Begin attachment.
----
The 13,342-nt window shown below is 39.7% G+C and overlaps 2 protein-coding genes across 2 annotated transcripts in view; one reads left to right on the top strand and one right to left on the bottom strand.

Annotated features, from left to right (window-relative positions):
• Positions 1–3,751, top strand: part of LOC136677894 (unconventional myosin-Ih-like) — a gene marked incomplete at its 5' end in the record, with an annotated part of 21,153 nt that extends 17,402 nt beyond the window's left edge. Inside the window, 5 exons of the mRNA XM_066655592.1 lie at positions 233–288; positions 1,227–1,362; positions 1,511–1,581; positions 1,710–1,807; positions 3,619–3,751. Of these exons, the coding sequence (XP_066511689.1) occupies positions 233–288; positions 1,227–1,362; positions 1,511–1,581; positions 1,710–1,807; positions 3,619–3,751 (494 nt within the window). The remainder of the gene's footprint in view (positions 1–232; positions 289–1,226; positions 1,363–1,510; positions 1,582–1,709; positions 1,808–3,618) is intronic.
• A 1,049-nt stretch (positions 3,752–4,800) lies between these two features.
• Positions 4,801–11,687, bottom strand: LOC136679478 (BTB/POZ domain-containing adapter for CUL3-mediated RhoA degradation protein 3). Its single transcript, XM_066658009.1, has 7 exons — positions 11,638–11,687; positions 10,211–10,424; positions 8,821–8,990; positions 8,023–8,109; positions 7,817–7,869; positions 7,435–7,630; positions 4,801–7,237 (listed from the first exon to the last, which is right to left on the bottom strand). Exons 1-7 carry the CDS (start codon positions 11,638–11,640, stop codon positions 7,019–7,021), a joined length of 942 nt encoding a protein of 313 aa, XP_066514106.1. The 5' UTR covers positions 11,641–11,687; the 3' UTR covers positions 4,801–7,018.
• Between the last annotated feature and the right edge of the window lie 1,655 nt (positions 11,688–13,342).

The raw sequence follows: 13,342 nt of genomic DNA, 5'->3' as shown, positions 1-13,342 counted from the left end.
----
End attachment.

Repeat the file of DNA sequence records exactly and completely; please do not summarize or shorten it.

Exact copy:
The 13,342-nt window shown below is 39.7% G+C and overlaps 2 protein-coding genes across 2 annotated transcripts in view; one reads left to right on the top strand and one right to left on the bottom strand.

Annotated features, from left to right (window-relative positions):
• Positions 1–3,751, top strand: part of LOC136677894 (unconventional myosin-Ih-like) — a gene marked incomplete at its 5' end in the record, with an annotated part of 21,153 nt that extends 17,402 nt beyond the window's left edge. Inside the window, 5 exons of the mRNA XM_066655592.1 lie at positions 233–288; positions 1,227–1,362; positions 1,511–1,581; positions 1,710–1,807; positions 3,619–3,751. Of these exons, the coding sequence (XP_066511689.1) occupies positions 233–288; positions 1,227–1,362; positions 1,511–1,581; positions 1,710–1,807; positions 3,619–3,751 (494 nt within the window). The remainder of the gene's footprint in view (positions 1–232; positions 289–1,226; positions 1,363–1,510; positions 1,582–1,709; positions 1,808–3,618) is intronic.
• A 1,049-nt stretch (positions 3,752–4,800) lies between these two features.
• Positions 4,801–11,687, bottom strand: LOC136679478 (BTB/POZ domain-containing adapter for CUL3-mediated RhoA degradation protein 3). Its single transcript, XM_066658009.1, has 7 exons — positions 11,638–11,687; positions 10,211–10,424; positions 8,821–8,990; positions 8,023–8,109; positions 7,817–7,869; positions 7,435–7,630; positions 4,801–7,237 (listed from the first exon to the last, which is right to left on the bottom strand). Exons 1-7 carry the CDS (start codon positions 11,638–11,640, stop codon positions 7,019–7,021), a joined length of 942 nt encoding a protein of 313 aa, XP_066514106.1. The 5' UTR covers positions 11,641–11,687; the 3' UTR covers positions 4,801–7,018.
• Between the last annotated feature and the right edge of the window lie 1,655 nt (positions 11,688–13,342).

The raw sequence follows: 13,342 nt of genomic DNA, 5'->3' as shown, positions 1-13,342 counted from the left end.